Romanian Prime Minister Sorin Grindeanu speaks as he delivers joint statements with his Israeli counterpart Benjamin Netanyahu in Jerusalem May 4, 2017. REUTERS/Abir Sultan/Pool(reuters_tickers)
By Radu-Sorin Marinas and Luiza Ilie
BUCHAREST (Reuters) - The ruling Social Democrat (PSD) Party withdrew its support for Prime Minister Sorin Grindeanu on Wednesday, clearing the way for a new cabinet, shortly after a junior ally pulled its ministers out of the government. Grindeanu, a Social Democrat, has been under pressure to reshuffle his team, with some senior politicians from both the PSD and ALDE accusing his cabinet of poor performance and failing to uphold the governing programme.
The PSD wound up a week-long performance review of Grindeanu's six-month old cabinet on Wednesday evening. The programme, promising tax cuts and big wage hikes, delivered the party a sweeping election victory and a comfortable parliament majority in December.
"Out of 390 measures in the governing programme, some 260 have not yet been implemented," ALDE leader Calin Tariceanu told reporters after a meeting of party officials. "We're not talking here only about quantity, but of quality of the governing act."
Tariceanu said the partnership with the PSD was still valid, but the current team of ministers had failed to make genuine reforms of the education and health systems, to create a national sovereign fund as pledged, or to issue treasury bills for individuals.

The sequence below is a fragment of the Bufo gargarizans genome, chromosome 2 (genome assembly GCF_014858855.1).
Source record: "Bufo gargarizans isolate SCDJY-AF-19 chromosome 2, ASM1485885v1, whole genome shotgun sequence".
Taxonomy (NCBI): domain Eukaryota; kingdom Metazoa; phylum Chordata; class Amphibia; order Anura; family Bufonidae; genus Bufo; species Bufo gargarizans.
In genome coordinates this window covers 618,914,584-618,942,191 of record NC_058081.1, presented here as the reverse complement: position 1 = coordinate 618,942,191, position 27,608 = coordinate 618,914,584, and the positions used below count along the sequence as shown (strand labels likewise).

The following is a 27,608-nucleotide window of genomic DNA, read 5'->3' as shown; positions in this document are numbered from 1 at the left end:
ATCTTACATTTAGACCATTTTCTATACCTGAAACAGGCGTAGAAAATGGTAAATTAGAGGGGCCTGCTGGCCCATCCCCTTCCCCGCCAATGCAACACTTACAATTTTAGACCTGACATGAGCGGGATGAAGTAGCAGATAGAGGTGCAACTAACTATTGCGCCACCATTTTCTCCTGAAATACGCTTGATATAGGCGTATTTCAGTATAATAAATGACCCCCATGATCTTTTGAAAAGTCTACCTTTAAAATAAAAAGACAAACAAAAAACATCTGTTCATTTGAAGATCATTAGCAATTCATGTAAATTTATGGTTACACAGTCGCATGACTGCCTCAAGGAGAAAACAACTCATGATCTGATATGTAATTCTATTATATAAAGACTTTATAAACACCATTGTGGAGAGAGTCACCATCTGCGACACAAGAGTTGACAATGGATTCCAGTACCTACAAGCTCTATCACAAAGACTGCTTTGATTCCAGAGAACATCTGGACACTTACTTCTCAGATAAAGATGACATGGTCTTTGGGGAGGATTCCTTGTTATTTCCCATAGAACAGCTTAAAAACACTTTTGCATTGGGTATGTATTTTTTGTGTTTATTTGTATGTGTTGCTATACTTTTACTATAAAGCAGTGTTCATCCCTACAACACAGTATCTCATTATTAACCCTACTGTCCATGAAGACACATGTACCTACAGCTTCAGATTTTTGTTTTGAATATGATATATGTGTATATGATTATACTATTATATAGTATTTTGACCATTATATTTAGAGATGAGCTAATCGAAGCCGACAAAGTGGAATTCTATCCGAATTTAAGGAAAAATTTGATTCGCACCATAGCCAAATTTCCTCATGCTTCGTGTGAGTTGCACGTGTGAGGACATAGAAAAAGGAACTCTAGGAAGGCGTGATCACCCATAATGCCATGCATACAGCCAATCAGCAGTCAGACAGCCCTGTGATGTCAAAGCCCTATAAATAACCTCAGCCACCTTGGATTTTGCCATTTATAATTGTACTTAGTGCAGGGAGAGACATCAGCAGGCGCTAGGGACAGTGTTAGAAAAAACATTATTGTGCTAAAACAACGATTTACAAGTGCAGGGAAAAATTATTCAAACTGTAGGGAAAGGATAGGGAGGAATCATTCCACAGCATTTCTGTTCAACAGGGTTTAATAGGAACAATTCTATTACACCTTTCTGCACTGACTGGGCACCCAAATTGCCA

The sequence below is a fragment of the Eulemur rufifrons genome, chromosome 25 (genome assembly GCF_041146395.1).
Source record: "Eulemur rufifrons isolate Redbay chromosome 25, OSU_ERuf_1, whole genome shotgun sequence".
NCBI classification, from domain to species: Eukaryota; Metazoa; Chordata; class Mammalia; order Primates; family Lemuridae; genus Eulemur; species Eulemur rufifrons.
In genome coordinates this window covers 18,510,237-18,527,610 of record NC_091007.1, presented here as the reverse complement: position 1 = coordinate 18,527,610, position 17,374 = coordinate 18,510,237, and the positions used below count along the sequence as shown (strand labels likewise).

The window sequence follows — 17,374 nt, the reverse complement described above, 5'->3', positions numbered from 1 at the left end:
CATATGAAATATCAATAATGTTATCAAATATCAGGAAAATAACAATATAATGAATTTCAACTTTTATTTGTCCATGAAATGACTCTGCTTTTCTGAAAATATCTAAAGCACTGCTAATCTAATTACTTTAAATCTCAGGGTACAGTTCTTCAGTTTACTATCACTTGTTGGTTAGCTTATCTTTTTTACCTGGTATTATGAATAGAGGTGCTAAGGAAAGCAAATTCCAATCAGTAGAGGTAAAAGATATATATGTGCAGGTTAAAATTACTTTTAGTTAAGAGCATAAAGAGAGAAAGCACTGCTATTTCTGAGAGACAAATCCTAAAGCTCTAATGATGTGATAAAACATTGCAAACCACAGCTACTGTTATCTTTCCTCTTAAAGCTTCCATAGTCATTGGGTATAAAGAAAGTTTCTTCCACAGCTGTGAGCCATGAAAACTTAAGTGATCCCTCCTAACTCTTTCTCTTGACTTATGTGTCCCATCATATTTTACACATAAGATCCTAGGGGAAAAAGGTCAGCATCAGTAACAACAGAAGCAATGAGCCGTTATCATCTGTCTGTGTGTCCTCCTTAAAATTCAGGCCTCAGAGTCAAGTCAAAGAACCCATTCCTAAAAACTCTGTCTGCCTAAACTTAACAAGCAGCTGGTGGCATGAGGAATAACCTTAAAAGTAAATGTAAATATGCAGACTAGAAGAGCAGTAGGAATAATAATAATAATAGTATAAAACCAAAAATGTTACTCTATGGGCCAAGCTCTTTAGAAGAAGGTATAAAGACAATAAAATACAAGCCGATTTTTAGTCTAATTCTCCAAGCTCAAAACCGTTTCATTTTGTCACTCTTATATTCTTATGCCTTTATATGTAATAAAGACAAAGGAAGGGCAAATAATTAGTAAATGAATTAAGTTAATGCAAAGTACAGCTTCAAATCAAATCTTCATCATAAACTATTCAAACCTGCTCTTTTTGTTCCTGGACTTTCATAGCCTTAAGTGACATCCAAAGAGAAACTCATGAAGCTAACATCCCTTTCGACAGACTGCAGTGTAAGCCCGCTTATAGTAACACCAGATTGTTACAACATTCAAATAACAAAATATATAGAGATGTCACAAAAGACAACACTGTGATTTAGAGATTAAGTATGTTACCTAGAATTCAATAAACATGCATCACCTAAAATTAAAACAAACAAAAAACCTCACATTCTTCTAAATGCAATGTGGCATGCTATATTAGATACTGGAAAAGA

Grindeanu has said he has no reason to resign. If he refuses to do so, the ruling coalition must file a vote of no-confidence against him in parliament and nominate a new premier.
If the government resigns there would be more delays in policymaking in the European Union's second-poorest state, which has massive healthcare and transport infrastructure needs.
Under Romanian law, the president must appoint a premier after consultations with political parties. The designated premier then needs to secure a vote of confidence from parliament, where PSD and ALDE control a comfortable majority.
Sergiu Miscoiu, a political science professor at Babes-Bolyai University, said there would be "no gain here for the Social Democrats - the party will see a huge loss of image, or what was left of it.
"The PSD's great advantage was unity and its capacity to mobilise, vertical decisions and discipline. These myths are gone now. To the extent that Grindeanu will resign, he will throw the ball into President [Klaus] Iohannis's court, who could appoint a technocrat," Miscoiu said.
Analysts have said the PSD's programme is based on an overly optimistic estimate of economic growth and could push the country's fiscal deficit above the EU's threshold with double-digit public-sector wage hikes and tax cuts.
Romania was the EU's fastest-growing economy in the first quarter, expanding by 5.7 percent, and its budget ran a small surplus at the end of April.
The legacy of Grindeanu's government also includes a failed attempt at the start of the year to decriminalise several corruption offences, a move foiled by the largest street protests in Romania since the 1989 fall of its communist regime.
(Writing by Radu Marinas; Editing by Mark Heinrich)